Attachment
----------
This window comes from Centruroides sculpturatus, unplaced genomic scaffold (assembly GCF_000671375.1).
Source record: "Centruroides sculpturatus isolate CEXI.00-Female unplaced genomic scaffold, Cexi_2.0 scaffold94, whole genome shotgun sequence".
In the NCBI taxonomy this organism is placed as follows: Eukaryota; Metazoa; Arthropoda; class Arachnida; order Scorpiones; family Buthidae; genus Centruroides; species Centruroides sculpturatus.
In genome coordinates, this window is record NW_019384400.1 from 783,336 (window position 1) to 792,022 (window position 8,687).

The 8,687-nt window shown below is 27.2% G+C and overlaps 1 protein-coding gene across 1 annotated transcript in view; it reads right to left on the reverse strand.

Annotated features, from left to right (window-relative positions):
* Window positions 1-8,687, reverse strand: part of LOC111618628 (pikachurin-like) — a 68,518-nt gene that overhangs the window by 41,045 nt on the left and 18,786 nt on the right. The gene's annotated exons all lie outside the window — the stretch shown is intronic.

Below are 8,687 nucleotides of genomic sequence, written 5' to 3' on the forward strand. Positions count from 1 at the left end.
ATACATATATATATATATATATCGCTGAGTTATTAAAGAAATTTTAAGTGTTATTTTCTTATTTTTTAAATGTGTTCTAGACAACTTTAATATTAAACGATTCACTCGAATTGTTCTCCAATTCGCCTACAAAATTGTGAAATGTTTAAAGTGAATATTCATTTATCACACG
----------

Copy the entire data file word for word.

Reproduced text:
This window comes from Centruroides sculpturatus, unplaced genomic scaffold (assembly GCF_000671375.1).
Source record: "Centruroides sculpturatus isolate CEXI.00-Female unplaced genomic scaffold, Cexi_2.0 scaffold94, whole genome shotgun sequence".
In the NCBI taxonomy this organism is placed as follows: Eukaryota; Metazoa; Arthropoda; class Arachnida; order Scorpiones; family Buthidae; genus Centruroides; species Centruroides sculpturatus.
In genome coordinates, this window is record NW_019384400.1 from 783,336 (window position 1) to 792,022 (window position 8,687).

The 8,687-nt window shown below is 27.2% G+C and overlaps 1 protein-coding gene across 1 annotated transcript in view; it reads right to left on the reverse strand.

Annotated features, from left to right (window-relative positions):
* Window positions 1-8,687, reverse strand: part of LOC111618628 (pikachurin-like) — a 68,518-nt gene that overhangs the window by 41,045 nt on the left and 18,786 nt on the right. The gene's annotated exons all lie outside the window — the stretch shown is intronic.

Below are 8,687 nucleotides of genomic sequence, written 5' to 3' on the forward strand. Positions count from 1 at the left end.
ATACATATATATATATATATATCGCTGAGTTATTAAAGAAATTTTAAGTGTTATTTTCTTATTTTTTAAATGTGTTCTAGACAACTTTAATATTAAACGATTCACTCGAATTGTTCTCCAATTCGCCTACAAAATTGTGAAATGTTTAAAGTGAATATTCATTTATCACACG